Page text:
Larry Hancock is a leading historian-researcher in the JFK assassination. Co-author with Connie Kritzberg of November Patriots and author of the 2003 research analysis publication titled also Someone Would Have Talked. In addition, Hancock has published several document collections addressing the 112th Army Intelligence Group, John Martino, and Richard Case Nagell. In 2000, Hancock received the prestigious Mary Ferrell New Frontier Award for the contribution of new evidence in the Kennedy assassination case. In 2001, he was also awarded the Mary Ferrell Legacy Award for his contributions of documents released under the JFK Act.

8 responses »

  1. Tyler Newcomb says:

    So true. I saw the best movie detailing Kennedy’s battles with the military called JFK A Presidency Betrayed great powerful movie with in depth interviews of those principals still alive. I went and saw it with Lifton in Westwood CA on the 23rd. If you can find it don’t miss it it buttresses all you have just written.


    Sent from my iPhone


  2. Anonymous says:

    Thanks Larry your remarks don’t seem all that “emotional” to me. Some people just can’t handle the truth of the matter which is that the WC Report was a “Whitewash” and that newer more recently discoverd facts of the case prove the conspiracy. I have noticed that some of my friends adamantly oppose any challenge to the WCR as if their world reality would be shattered by any investigation/revelation of newer facts.

  3. Jim Stubbs says:

    Unpaid debts always get paid in one form or another. I agree with your sentiments. The “that was then, this is now” argument has always seemed foolish. I would say “stupid”, but I try to be a gentleman.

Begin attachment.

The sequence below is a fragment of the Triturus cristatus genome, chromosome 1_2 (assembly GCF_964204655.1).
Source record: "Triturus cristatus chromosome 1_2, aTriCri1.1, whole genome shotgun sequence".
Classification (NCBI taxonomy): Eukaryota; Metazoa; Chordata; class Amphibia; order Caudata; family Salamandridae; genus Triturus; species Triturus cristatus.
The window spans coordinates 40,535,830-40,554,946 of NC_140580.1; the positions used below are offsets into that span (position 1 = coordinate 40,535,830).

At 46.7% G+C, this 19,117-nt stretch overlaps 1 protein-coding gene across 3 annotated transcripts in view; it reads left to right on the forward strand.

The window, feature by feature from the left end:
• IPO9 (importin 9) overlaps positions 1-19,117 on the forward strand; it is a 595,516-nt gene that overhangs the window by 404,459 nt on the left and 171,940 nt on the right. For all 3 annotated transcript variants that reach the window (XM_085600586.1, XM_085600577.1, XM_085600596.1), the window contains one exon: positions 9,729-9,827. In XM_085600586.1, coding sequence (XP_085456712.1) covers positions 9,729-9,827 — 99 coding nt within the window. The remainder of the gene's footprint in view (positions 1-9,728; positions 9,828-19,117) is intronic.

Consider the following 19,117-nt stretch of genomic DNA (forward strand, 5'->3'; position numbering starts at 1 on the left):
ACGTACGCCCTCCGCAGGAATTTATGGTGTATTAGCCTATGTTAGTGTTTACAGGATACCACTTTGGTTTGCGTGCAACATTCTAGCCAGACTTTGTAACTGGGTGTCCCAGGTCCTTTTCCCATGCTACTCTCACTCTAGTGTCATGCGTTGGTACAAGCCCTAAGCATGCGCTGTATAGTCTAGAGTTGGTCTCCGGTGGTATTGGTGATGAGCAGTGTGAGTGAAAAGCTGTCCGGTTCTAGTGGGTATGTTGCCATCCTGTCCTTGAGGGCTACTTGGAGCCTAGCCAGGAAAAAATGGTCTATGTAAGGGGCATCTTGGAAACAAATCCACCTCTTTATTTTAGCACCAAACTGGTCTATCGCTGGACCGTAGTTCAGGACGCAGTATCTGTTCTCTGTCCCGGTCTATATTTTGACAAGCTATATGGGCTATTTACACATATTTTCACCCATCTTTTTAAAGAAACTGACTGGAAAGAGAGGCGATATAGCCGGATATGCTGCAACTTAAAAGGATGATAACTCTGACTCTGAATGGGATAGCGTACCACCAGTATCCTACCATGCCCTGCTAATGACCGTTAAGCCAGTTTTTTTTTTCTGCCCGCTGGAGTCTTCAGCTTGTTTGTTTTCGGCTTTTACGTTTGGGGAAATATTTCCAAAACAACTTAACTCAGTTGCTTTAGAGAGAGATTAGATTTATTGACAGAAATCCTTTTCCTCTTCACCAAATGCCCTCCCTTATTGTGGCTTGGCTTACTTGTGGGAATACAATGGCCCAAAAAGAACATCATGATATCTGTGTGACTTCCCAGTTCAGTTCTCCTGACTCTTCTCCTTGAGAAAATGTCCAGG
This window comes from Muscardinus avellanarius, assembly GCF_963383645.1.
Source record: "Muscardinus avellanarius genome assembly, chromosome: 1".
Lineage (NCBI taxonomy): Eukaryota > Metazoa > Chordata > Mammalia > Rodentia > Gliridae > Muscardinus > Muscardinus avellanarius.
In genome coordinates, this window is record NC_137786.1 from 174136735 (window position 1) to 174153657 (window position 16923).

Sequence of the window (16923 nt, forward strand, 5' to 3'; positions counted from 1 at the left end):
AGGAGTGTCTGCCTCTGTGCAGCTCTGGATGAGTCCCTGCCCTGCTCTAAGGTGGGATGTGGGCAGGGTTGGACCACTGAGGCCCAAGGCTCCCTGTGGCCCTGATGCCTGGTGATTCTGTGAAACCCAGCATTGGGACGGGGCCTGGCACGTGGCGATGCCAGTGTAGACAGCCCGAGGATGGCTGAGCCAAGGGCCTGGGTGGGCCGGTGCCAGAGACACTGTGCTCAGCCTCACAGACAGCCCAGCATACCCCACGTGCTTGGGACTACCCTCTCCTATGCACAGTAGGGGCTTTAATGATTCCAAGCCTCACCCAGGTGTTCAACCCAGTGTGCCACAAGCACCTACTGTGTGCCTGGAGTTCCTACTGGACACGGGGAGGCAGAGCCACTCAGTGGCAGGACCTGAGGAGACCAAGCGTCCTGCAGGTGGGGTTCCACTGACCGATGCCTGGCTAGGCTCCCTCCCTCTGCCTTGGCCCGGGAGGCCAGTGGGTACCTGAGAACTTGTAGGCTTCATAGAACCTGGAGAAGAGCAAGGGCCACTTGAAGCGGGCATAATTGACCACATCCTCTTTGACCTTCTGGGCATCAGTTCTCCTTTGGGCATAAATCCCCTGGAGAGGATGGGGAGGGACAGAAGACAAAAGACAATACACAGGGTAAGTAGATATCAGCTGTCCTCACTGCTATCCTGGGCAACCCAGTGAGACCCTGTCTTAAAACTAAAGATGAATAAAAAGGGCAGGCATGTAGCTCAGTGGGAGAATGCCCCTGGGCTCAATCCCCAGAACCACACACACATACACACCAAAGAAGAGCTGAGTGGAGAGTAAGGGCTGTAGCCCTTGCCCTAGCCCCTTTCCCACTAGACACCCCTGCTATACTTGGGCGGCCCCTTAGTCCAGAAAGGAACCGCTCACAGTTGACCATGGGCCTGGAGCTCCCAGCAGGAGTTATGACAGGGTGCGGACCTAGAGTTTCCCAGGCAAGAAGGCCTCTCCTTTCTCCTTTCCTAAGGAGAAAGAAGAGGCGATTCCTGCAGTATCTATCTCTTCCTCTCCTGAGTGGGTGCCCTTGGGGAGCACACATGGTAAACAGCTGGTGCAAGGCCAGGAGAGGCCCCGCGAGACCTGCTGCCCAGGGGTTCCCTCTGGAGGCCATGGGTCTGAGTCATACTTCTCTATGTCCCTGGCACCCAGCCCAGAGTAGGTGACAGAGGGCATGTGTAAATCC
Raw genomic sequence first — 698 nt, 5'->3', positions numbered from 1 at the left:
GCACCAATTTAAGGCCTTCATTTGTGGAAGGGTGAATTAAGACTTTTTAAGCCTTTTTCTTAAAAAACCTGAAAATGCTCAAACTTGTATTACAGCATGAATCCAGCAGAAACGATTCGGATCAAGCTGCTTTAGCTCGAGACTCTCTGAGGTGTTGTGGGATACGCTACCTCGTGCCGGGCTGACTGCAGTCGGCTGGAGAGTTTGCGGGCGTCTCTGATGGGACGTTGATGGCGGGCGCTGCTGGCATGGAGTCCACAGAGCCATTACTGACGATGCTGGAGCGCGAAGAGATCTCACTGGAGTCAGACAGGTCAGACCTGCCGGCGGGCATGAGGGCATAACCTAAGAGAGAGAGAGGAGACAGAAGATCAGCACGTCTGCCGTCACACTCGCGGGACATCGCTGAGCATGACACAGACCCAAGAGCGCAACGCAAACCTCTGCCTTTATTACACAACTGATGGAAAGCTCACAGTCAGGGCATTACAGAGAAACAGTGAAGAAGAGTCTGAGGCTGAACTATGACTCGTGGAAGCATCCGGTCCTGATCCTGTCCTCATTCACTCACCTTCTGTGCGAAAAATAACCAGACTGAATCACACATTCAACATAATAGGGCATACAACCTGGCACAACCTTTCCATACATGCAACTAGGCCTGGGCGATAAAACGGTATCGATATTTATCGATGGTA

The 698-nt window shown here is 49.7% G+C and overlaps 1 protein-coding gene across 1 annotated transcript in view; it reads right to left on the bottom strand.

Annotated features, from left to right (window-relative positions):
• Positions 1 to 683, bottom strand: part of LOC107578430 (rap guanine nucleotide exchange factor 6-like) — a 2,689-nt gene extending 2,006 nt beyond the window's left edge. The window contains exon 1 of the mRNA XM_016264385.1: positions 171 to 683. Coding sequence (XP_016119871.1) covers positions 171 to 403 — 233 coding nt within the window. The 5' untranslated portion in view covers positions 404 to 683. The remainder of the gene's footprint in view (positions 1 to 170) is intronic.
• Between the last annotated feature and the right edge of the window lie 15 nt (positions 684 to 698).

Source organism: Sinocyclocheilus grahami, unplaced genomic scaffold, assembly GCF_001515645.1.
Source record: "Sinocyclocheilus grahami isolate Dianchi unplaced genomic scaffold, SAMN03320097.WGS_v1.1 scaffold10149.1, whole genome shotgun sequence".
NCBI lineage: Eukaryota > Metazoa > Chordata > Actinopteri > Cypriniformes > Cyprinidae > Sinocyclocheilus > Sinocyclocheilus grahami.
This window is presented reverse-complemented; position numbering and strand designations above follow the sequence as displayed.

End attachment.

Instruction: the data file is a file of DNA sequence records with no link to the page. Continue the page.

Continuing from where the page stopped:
4. Greg Kooyman says:

    Very well put Larry. As always your gift for putting things in perspective comes thru in your blog.

  5. Larry–thank your for those lovely words–actually, they are quite inspirational to me.

    That is part of it isn’t it–Kennedy was such a complex figure. Personally, I do not know why everyone does not put the greatest mystery of our century in the forefront 24/7.

    But, right now I am worn out from the thing, as well. The recent information in the Boston Globe concerning the statements and suspicions of RFK was refreshing–finally.

    I really appreciate your hard and tedious work–I could never do it. I want to thank all of the hard working JFK researchers. I do want to know the answer–obviously it is there somewhere–it would be nice if the government would cooperate.

    I guess I was originally inspired by Harold Weisberg. The thing is if we are to accept the lone gun Oswald theory then that would mean that all of those other facts out there, all of those other average citizens and esteemed researchers are wrong. That does not make sense. Once something does not make sense I am hooked on figuring it out.